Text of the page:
# Guild Wars 2 And Magic Find ~ Tue, 03 Feb 2015 03:24:41 +0000

**Luck**^{1}

Account-wide magic find is increased by consuming Essence of Luck. Essence can be acquired by salvaging fine or masterwork items. Magic Find is also increased through achievement rewards.

**Magic Find**^{2}

Magic Find is both an account bonus and a character attribute that increases the chance to receive higher-quality loot from slain foes.

The above descriptions are for game mechanics in Guild Wars 2. Basically, as Luck increases so so does Magic Find (MF). But MF is confusingly reported in-game as a percentage, e.g. 22% or 130% (all the way up to 300%).

If you're like most people, you'd assume that at 100% MF every piece of loot you find would have magic properties. That notion is as incorrect as the representation. A character's MF percentage is a weight, similar to a weighted average, that affects which loot table will be used to determine the loot "found" by that character.

So, to better understand this weird "100% Magic Find doesn't mean every found piece of loot is magical" situation, let's go through a plausible scenario for how it works.

Assume you have a GW2 character with 100% MF and you've just induced a loot decision that involves the following tables:

- Junk
- Common
- Rare
- Exotic

Tables *1* & *2* contain zero items with magic properties, table *3* contains only items with "average" magic properties, and table *4* contains items with very desirable magic properties (i.e. you **really** want to draw from table *4*). Each table contains ten total items. Once a table is chosen, a random item will be picked from that table as the loot item. We'll now theorize a possible mechanism by which MF could work in GW2 under this scenario.

We want to draw from a single loot table so we need to eliminate three of our choices. A simple way to do that is to merely use a PRNG to pick a number between 1 and 4. But let's try to be a little more "fair." We have 4 choose 2 possible combinations of tables, for 6 combinations in total:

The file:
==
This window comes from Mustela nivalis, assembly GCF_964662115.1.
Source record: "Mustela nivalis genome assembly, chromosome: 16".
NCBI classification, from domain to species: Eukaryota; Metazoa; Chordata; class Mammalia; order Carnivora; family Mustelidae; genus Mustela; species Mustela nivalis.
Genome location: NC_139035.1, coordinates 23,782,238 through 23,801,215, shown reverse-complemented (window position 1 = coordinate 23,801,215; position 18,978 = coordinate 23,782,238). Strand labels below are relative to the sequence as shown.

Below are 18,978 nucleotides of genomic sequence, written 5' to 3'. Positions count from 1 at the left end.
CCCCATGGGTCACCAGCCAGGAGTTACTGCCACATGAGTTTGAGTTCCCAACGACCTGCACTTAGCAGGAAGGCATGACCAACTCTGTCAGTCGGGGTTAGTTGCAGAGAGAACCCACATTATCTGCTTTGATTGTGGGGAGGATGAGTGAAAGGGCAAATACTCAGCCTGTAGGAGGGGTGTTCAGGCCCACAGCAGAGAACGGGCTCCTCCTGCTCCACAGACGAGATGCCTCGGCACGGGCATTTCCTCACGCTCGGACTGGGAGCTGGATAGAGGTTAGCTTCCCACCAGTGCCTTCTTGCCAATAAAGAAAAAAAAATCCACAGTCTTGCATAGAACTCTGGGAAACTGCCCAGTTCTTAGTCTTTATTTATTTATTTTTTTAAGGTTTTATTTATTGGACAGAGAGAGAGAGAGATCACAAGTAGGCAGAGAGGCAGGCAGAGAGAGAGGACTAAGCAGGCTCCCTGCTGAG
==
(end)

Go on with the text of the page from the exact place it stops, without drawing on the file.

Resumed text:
A. 1 & 2 B. 1 & 3 C. 1 & 4 D. 2 & 3 E. 2 & 4 F. 3 & 4

Now let's assign a weight to each of these groups based on our assumed 100% MF:

A. 10% B. 15% C. 20% D. 20% E. 20% F. 15%

Now we can use some PRNG to pick one of our groups, but also factor in the given chance that group will be chosen (e.g. 10% for group *A*). Whatever scheme we devise, it is clear that there is still a significant chance the group we choose will include a loot table with zero magical items in it. Regardless, once we have picked a group we will then eliminate one of the two tables and choose from the remaining table.

Let's assume that our algorithm landed on group *B*. Factoring in our MF again, we could assign a weight of 30% to table *1* and 70% to table *3*. Now we would use our PRNG again to pick the table to use, again factoring the weights (.3 and .7). And then, finally, we would use a simple, non-weighted, PRNG to pick an item from the chosen table.

It should be clear that there is still a very significant chance that we will pick from a table that has zero magical items. Thus our assumed 100% MF **does not** guarantee that the loot item will be magical.

Personally, I think "Magic Find" should be labeled "Luck" in the game. It would make a little more sense than 100% MF resulting in non-magical loot drops.